Here are a few examples for extravagant instances of retrieving data. I will retrieve your data from your system and will safely store them in Navision or Business Central – guaranteed. I am able to retrieve your data from version-controlled systems like TEXcom, FEE, Vario, Texware, or Vepos or even batch-oriented products from the food sector like Beefware or Flagranto:
TEXcom from Prosoft, an ERP that is quite popular in the textile industry, in particular, due to its comprehensive version control: the program provides inventories in Excel in an extremely compact format. The difficulties here are that the rows with existing merchandise do not have any article numbers. The versions are listed in the row above and sometimes have an article number, and sometimes they do not. Articles that start with — should be deactivated during import and negative inventories should not be imported in the first place. The stock prices should be imported as well. This way, data from other systems with versions, not only TEXcom, can be transmitted safely to Navision or Business Central.
Price lists are very easy to read for humans but they are quite challenging for programmers. With a little clever C/Side Code and some other tricks, these data will also make their way into Navision without any errors.
How do you get data from legacy systems into Navision? There is no general rule here since every transfer from system to system is different. But I’ve always manged to find a way to retrieve data from the legacy system and I’m not afraid of going so far as to using RS232 couplers or printer emulation. With these methods, the legacy system „thinks“ that it is printing its list to a printer, as usual. I intercept this data stream and filter out the accounts, transactions, inventories, and prices that I need. Once this information is available in a text file, it can also be imported into Navision.
With this method, I am able to even retrieve data from an AS/400 with RPG or from a Siemens Nixdorf Quattro 8870 with Comet. Talking about Comet: Have you ever wondered where the „funny“ function key assignment for Navision 3.53-3.56 and the Windows versions Navision 1.30, Navision 2.01 to Navision 2009R2 come from? Such as F3 = add, F4 = delete? Take a closer look at Nixdorf/Comet Business Basic. You will be amazed by much of Navision you will find here such as the ingenious database query loops for which the programmer basically does not have to do a thing, the form generator, the report generator, etc. Navision actually copied quite a bit from former market leader Siemens Nixdorf/Comet. With this historic connection, it is even easier for me to convince Comet users/Business Basic users or even the modern Cross Basic to switch over to Navision or even Business Central.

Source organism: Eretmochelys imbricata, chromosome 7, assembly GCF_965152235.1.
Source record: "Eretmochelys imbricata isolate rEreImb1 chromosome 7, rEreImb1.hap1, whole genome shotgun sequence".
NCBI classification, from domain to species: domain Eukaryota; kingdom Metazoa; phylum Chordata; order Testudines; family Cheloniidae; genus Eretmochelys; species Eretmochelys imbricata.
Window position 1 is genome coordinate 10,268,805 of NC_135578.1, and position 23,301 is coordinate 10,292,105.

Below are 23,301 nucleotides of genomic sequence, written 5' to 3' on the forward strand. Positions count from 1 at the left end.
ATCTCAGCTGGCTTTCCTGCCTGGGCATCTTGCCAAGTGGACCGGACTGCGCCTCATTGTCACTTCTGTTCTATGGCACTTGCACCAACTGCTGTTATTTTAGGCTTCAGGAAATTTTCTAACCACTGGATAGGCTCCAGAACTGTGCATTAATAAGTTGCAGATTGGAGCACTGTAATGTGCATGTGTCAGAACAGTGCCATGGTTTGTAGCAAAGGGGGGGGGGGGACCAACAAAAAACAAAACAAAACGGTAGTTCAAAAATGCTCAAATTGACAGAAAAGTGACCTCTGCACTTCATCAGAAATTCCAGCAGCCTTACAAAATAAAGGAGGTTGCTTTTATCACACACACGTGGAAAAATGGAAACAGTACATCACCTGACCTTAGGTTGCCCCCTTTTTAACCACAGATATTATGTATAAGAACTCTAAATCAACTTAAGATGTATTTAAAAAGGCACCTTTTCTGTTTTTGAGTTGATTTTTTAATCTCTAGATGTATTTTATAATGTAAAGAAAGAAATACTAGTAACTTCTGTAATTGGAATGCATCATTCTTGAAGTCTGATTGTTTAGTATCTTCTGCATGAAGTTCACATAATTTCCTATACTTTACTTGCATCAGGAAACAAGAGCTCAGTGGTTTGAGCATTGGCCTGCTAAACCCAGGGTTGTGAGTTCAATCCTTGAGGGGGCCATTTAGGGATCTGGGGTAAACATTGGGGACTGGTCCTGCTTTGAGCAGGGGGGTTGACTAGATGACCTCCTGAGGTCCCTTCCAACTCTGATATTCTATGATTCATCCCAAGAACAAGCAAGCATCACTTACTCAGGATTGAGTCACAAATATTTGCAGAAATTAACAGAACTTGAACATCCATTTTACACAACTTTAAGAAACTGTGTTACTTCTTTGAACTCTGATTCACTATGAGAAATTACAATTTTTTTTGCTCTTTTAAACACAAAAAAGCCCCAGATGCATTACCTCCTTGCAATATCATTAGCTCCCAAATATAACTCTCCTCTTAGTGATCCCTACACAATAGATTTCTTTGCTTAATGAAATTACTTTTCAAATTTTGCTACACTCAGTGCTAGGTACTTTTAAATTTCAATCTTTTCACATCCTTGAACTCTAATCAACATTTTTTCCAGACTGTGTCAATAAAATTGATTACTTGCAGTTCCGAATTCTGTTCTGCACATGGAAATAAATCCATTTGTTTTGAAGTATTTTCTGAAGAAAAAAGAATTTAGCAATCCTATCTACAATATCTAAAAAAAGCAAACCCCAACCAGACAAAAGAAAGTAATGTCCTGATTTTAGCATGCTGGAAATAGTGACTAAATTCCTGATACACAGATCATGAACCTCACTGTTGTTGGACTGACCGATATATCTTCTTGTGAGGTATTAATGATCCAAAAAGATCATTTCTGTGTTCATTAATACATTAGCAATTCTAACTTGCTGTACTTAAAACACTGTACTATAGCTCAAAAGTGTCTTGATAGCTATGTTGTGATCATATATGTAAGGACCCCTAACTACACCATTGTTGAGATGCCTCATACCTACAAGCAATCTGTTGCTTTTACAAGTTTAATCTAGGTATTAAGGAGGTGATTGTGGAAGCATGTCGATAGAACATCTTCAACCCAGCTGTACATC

It is of course possible to retrieve compressed or detail data, no problem at all. In my experience, however, I urgently recommend to NOT mix these two for each set of data. So either only by G/L account, customer, vendor or the entire financial accounting of every individual available item without any compression. I also regularly find errors in the legacy system when, for example, the transmitted article movements or journals are summed and do not match the inventory of an article transmitted or the inventory of a transmitted account. I of course immediately add a correction loop in this case that makes the required corrections. For this reason, data retrieval from a legacy system also equals data validation and clean-up.
A great example for this kind of data retrieval is moving data from Beefware that I worked on quite some time ago. While the inventories of the articles were correct, the article movements showed a sum that did not fit. I therefore fixed the things that were not correct in the source in the import.